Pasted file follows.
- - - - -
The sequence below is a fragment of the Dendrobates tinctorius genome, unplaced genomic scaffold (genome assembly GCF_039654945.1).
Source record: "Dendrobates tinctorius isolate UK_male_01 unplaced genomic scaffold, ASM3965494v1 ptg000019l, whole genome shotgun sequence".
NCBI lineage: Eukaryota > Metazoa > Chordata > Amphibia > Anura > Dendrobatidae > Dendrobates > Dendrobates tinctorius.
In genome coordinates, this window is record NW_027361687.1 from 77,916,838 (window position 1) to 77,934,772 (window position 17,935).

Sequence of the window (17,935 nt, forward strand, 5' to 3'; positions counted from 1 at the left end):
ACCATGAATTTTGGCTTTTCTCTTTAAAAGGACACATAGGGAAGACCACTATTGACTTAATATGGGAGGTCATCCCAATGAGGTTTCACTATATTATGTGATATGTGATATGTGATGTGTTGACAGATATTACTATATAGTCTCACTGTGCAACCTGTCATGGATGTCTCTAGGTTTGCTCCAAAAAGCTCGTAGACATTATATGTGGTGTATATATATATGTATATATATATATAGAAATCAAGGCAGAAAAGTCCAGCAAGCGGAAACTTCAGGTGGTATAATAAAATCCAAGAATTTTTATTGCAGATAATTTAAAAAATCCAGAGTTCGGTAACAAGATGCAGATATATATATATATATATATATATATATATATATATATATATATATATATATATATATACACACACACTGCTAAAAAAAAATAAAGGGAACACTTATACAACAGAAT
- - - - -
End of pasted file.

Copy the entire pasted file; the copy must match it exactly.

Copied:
The sequence below is a fragment of the Dendrobates tinctorius genome, unplaced genomic scaffold (genome assembly GCF_039654945.1).
Source record: "Dendrobates tinctorius isolate UK_male_01 unplaced genomic scaffold, ASM3965494v1 ptg000019l, whole genome shotgun sequence".
NCBI lineage: Eukaryota > Metazoa > Chordata > Amphibia > Anura > Dendrobatidae > Dendrobates > Dendrobates tinctorius.
In genome coordinates, this window is record NW_027361687.1 from 77,916,838 (window position 1) to 77,934,772 (window position 17,935).

Sequence of the window (17,935 nt, forward strand, 5' to 3'; positions counted from 1 at the left end):
ACCATGAATTTTGGCTTTTCTCTTTAAAAGGACACATAGGGAAGACCACTATTGACTTAATATGGGAGGTCATCCCAATGAGGTTTCACTATATTATGTGATATGTGATATGTGATGTGTTGACAGATATTACTATATAGTCTCACTGTGCAACCTGTCATGGATGTCTCTAGGTTTGCTCCAAAAAGCTCGTAGACATTATATGTGGTGTATATATATATGTATATATATATATAGAAATCAAGGCAGAAAAGTCCAGCAAGCGGAAACTTCAGGTGGTATAATAAAATCCAAGAATTTTTATTGCAGATAATTTAAAAAATCCAGAGTTCGGTAACAAGATGCAGATATATATATATATATATATATATATATATATATATATATATATATATATATATATATACACACACACTGCTAAAAAAAAATAAAGGGAACACTTATACAACAGAAT